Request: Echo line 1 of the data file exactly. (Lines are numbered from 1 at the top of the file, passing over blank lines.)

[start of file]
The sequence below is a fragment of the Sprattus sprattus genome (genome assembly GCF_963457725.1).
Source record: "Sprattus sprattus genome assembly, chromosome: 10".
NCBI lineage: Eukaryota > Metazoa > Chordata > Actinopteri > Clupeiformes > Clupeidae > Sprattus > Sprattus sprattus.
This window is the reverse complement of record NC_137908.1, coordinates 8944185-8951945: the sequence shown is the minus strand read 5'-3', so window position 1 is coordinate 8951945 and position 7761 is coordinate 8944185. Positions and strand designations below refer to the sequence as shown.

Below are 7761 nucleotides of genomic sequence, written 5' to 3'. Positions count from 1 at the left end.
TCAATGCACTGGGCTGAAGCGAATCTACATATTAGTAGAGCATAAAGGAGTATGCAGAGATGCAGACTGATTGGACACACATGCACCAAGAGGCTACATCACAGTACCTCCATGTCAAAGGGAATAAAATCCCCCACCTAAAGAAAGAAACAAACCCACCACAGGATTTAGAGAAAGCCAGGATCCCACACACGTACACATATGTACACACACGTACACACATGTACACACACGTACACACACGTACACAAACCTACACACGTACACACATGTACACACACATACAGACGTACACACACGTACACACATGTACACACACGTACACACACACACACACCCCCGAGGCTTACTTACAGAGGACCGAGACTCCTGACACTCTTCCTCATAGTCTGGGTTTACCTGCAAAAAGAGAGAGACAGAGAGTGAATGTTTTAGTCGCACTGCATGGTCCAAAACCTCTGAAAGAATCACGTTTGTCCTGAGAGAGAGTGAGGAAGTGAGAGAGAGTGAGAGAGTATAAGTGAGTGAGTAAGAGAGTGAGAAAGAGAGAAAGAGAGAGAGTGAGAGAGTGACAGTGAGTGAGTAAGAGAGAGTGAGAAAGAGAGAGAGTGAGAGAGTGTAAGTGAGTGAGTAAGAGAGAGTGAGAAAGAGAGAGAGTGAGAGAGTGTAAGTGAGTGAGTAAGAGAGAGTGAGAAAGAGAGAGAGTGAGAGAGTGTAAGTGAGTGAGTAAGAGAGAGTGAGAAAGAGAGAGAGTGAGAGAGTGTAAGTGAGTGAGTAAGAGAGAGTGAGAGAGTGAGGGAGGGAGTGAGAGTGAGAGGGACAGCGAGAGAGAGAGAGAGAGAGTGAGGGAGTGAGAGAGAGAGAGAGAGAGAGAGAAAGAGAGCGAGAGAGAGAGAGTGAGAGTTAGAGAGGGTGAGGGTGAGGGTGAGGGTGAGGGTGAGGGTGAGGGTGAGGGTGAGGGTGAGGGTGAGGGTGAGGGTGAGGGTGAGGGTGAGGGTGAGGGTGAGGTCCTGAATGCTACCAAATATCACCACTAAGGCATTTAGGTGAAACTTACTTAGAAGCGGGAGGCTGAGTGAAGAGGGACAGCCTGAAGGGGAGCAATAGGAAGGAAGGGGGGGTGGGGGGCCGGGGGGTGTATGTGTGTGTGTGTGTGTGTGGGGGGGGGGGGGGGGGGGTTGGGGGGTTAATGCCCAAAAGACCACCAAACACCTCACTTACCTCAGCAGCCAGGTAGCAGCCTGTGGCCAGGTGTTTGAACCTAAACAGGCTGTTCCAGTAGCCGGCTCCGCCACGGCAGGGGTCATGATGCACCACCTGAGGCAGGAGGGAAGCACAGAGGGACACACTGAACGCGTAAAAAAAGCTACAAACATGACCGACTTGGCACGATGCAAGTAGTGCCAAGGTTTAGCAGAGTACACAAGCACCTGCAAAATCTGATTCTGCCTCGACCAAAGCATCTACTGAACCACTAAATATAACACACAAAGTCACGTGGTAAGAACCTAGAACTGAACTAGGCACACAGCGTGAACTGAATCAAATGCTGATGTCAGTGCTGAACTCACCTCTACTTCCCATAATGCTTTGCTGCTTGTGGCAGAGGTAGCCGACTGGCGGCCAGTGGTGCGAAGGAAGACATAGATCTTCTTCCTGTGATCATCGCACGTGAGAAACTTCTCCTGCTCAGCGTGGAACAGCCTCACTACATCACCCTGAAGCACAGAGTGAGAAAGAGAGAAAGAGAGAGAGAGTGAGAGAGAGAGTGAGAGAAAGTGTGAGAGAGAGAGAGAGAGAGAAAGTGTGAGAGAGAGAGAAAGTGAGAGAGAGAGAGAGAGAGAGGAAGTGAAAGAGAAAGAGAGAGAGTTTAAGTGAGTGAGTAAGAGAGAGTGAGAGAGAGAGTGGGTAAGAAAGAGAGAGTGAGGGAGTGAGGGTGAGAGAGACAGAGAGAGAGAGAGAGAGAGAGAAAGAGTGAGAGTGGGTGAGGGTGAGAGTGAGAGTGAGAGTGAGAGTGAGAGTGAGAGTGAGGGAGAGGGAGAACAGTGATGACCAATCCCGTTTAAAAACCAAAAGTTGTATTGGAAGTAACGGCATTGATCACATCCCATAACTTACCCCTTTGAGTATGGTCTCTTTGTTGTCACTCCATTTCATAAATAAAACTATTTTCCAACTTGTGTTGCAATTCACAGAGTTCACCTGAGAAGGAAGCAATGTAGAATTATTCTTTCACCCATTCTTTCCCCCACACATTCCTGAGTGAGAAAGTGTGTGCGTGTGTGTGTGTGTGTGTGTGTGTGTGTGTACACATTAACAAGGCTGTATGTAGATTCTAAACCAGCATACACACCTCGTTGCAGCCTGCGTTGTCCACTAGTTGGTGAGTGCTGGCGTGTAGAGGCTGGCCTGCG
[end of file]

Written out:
The sequence below is a fragment of the Sprattus sprattus genome (genome assembly GCF_963457725.1).